The only times I've used a hood for chemistry stuff is when I'm working with really nasty stuff, so it's a bit worrisome that the OP may want to try some of that stuff right now...
Technically, all chemical work is supposed to be done in a hood. Even if you're just dissolving salt in water. If the safety crew at my job sees me working with a liquid outside a hood, I could be fined or terminated and my lab could get shut down. Doesn't matter what liquid.

I'm more worried about instilling chemophobia in impressionable young minds. Attitudes like this:
Home Chemistry Laboratory?
Earn an undergraduate degree, at least, in Chemical Engineering (preferably) or Chemistry. Be sure to have a room with a lab bench or lab desk; have or install/construct a fume hood with protective sliding up/down door. Be sure the room is equipped with gas, air, and water lines. Place a cabinet in an approvable place to keep hazardous materials or solvents (might need more than one cabinet). Your local authorities may need to conduct an environmental risk analysis. Some important points may have been left out of this posting. Maybe like how will you manage your generated waste?
are ridiculous. It's like saying you need an electrical engineering degree before you can tinker with electronics. After all, in the US only 30-50 fatalities occur from chemical inhalations per year (source), while 400 electrocution deaths occur per year (source). All it does is scare kids away from chemistry. It's like parents telling their kids how much they hated math in school.
 
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  • #7
berkeman
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I'm more worried about instilling chemophobia in impressionable young minds. Attitudes like this:
are ridiculous. It's like saying you need an electrical engineering degree before you can tinker with electronics. After all, in the US only 30-50 fatalities occur from chemical inhalations per year (source), while 400 electrocution deaths occur per year (source). All it does is scare kids away from chemistry. It's like parents telling their kids how much they hated math in school.
No, I think @symbolipoint agrees with what I posted (and that's based on PMs between us). I think we both agree that encouraging young folks' interest in STEM is a great thing, but we are both worried about safety issues surrounding such a young learner and his desire to install a fume hood for chem experiments in his home.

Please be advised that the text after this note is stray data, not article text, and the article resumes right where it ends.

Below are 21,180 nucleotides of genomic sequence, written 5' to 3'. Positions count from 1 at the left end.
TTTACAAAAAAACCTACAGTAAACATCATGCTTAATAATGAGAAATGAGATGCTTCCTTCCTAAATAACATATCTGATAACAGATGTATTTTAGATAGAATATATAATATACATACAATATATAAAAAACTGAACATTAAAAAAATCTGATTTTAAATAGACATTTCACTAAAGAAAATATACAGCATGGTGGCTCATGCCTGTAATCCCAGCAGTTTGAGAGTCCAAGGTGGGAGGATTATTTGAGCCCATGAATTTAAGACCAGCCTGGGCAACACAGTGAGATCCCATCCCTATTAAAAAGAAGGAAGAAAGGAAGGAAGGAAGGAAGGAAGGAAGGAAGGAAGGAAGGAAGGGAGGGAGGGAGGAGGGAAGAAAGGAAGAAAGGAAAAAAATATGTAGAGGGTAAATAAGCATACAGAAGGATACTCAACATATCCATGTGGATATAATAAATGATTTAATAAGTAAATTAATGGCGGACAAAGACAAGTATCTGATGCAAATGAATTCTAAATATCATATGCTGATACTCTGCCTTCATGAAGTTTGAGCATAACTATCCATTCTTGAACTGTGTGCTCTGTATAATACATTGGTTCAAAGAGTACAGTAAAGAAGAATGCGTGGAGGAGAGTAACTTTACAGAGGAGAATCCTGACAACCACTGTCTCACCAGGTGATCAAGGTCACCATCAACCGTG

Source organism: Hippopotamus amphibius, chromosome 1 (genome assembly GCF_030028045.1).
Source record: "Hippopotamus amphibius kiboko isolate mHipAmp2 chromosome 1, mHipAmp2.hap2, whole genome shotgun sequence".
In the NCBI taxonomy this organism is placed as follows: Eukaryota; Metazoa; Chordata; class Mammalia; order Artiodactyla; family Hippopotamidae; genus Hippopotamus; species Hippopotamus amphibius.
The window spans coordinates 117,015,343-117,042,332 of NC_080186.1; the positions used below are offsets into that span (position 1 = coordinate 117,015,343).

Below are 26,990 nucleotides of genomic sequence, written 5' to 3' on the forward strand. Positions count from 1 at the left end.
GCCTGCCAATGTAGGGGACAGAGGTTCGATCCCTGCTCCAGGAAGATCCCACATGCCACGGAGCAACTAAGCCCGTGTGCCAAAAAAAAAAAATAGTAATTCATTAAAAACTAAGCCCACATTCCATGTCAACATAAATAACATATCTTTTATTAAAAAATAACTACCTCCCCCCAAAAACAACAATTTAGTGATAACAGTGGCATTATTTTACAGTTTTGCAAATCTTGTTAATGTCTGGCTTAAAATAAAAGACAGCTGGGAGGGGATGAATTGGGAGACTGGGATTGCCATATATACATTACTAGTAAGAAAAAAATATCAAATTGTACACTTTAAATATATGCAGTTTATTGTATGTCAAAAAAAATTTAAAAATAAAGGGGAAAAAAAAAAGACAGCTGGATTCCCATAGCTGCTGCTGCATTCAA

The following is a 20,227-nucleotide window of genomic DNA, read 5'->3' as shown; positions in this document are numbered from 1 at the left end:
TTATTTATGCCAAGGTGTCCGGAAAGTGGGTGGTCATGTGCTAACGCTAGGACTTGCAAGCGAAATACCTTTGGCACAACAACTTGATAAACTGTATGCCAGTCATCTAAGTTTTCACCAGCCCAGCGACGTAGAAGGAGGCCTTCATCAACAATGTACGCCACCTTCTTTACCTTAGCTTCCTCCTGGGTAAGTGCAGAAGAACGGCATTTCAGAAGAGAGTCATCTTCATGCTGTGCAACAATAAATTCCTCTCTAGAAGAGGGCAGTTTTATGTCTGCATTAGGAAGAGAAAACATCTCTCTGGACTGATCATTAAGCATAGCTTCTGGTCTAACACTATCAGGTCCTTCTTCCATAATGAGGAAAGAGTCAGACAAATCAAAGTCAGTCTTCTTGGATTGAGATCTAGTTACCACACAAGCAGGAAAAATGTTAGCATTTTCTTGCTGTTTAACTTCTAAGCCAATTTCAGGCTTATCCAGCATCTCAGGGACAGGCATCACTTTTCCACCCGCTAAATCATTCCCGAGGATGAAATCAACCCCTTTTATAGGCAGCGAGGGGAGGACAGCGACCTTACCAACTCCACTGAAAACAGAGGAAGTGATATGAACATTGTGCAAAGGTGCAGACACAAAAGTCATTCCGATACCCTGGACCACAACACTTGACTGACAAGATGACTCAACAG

Please consider this EE analogy: "I am a young person interested in electricity and electronics. I'd like to do some experimenting in my home with designing my own CRT monitor from scratch. I'd like to learn more about how to plug into the AC mains outlet and generate the 25kV that I need to drive my home-made CRT. I do have glass blowing experience, but I need advice for the other aspects of my project. I hope to submit it as my 8th grade science fair project next year. Thanks."

I think you know how the Mentors would react to that type of post.

Again, my reaction may be based on the fact that the only times that I've needed to use a chem hood were when I was using *very* dangerous stuff. As a working chemist, I can understand your professional procedure of using a hood under many circumstances as a habit -- that seems like a good policy. I've had rubber protective gloves dissolve as I've tried to use chemicals under a hood though, so "hood" and "danger" kind of go together for me... o0)
 
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  • #8
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I would add that the first most important on a safety items is protective eye wear.
One can at least "run" away from fumes, but not from an exploding test tube.
 
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  • #9
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First off I would just like to thank everyone for feedback on my post. I would look into some chemistry kits as soon as possible because as my dad says 'if it's for science or school, then sure do it.' also I do tinker with electronics and actually have done successful electroplating. I have also been shocked by 220v dc (it's not as bad as you think) I was talking to my grandma. I told her about getting premises to make a lab in. She said that if I have an interest she would take me for a tour of a chemistry university in Karachi and maybe get me some equipment and premises to work in.